New Zealand journalist Jon Stephenson, who was in Baghdad 10 years ago when the US launched its 'shock and awe' campaign on the Iraqi capital, says the achievements of Kiwi troops and engineers in the country have been "grossly overstated".
Speaking on Firstline this morning, Mr Stephenson said the poor planning of the invasion and its aftermath prevented much work from being done, and New Zealand's contribution was made to please the US and its allies.
"One always wants to speak with respect to people who put their lives on the line, and go overseas to a warzone, and certainly the engineers that we sent there, they did put their lives on the line," says Mr Stephenson.
"But the reality is that it was a… I wouldn't say a publicity stunt, but an operation done with very strong public relations results in mind. Those engineers really made very little headway in terms of reconstruction.
"I think it's fair to say that their achievements there were grossly overstated."
New Zealand officially condemned the invasion, which marks its 10th anniversary tomorrow. It was later claimed in a US embassy cable, released by Wikileaks in 2010, that New Zealand had agreed to send 60 engineers and 100 armed soldiers because "New Zealand's absence from Iraq might cost NZ dairy conglomerate Fonterra the lucrative dairy supply contract it enjoyed under the United Nations Oil for Food program".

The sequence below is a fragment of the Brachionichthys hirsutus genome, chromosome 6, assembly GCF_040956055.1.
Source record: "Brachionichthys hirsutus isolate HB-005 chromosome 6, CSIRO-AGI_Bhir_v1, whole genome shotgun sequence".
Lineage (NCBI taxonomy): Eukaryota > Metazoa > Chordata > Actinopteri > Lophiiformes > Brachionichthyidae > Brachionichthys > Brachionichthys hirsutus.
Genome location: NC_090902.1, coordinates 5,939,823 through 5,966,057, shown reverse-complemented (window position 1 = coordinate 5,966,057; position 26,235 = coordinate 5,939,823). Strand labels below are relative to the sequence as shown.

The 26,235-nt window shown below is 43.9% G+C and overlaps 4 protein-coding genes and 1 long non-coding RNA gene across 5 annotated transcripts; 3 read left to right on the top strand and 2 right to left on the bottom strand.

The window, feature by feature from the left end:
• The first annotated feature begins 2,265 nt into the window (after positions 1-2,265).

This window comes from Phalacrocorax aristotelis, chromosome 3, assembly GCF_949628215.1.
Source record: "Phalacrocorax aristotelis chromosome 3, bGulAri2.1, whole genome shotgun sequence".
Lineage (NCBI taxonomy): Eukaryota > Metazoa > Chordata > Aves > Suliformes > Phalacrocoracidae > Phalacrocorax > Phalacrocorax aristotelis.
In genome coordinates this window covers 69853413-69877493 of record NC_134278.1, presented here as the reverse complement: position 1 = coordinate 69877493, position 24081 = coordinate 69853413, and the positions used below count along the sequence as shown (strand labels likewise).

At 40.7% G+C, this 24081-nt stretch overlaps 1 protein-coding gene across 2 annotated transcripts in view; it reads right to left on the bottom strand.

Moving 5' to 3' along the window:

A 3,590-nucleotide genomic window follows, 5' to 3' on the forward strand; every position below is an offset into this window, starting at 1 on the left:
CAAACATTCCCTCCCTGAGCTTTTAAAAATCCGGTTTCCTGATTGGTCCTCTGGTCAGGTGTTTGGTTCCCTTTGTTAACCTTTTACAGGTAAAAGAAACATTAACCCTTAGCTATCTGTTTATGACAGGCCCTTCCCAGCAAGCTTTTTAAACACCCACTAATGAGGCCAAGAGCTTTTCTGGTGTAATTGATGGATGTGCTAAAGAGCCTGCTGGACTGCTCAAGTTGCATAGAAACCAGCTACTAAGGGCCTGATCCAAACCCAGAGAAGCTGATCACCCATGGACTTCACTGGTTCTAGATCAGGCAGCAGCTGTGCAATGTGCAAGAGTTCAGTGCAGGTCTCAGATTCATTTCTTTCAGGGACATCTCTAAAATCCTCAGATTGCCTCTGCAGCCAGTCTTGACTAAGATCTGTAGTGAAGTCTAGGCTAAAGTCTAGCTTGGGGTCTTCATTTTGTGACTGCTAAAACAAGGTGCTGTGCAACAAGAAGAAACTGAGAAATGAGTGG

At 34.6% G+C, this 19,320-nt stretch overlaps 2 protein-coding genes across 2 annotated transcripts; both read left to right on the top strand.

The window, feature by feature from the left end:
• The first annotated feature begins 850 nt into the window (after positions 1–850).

Mr Stephenson, who has reported from other countries in the region such as Afghanistan, says there weren't enough troops left in Iraq following the capture of Baghdad to ensure the country's stability.
"What we saw was a very poorly planned operation. There weren't enough troops planned for post-invasion, there was a very light presence after the invasion, a lot of the troops withdrawn.
"There was also very poor planning in a sense of not seeing how the country would be directed, how it would be channeled into the so-called democratic age that it was planned [to be]."
In his view, the coalition forces made a string of additional errors that compounded the lack of troops, including the use torture and sexual abuse at the Abu Ghraib prison in Baghdad.
"A very serious mistake was disbanding the Ba'ath Party," says Mr Stephenson.
"They took a very strong de-Ba'athification approach, took away all the leadership whether or not they supported Saddam. They were certainly efficient people that knew how to run the country, and they disbanded the Iraqi army.
"All of a sudden you had these people who had very influential roles, well-paid roles, roles where they had a lot of self-esteem, they fired them all. You had a lot of very well-trained people with access to weapons who were upset. It was a no-brainer they were going to go and oppose what they saw as the occupation of their country.
"Finally I think the abuse, the things like Abu Ghraib which really upset the local people, the way they were treated, very quickly earned America a place not in their good books, but a role that they came to despise."
The coalition's mistakes continue to have a detrimental effect on Iraq, 10 years after the invasion.
"Iraq is very high on the world's list of failed states," says Mr Stephenson. "It's not at the top, but it's you know, half-a-dozen or more places down the list… The internal politics, after the toppling of Saddam Hussein, most of the Sunni in Iraq were marginalised. The Shia, who are the bulk of the population, were favoured.
"So in effect, there's a lot of discontent there, there's a lot of discontent between the ethnic groups – the Sunni, the Shia, the Kurds – and I think with the situation in Syria in particular, we're looking at a future of strong instability in Iraq – possibly even civil war."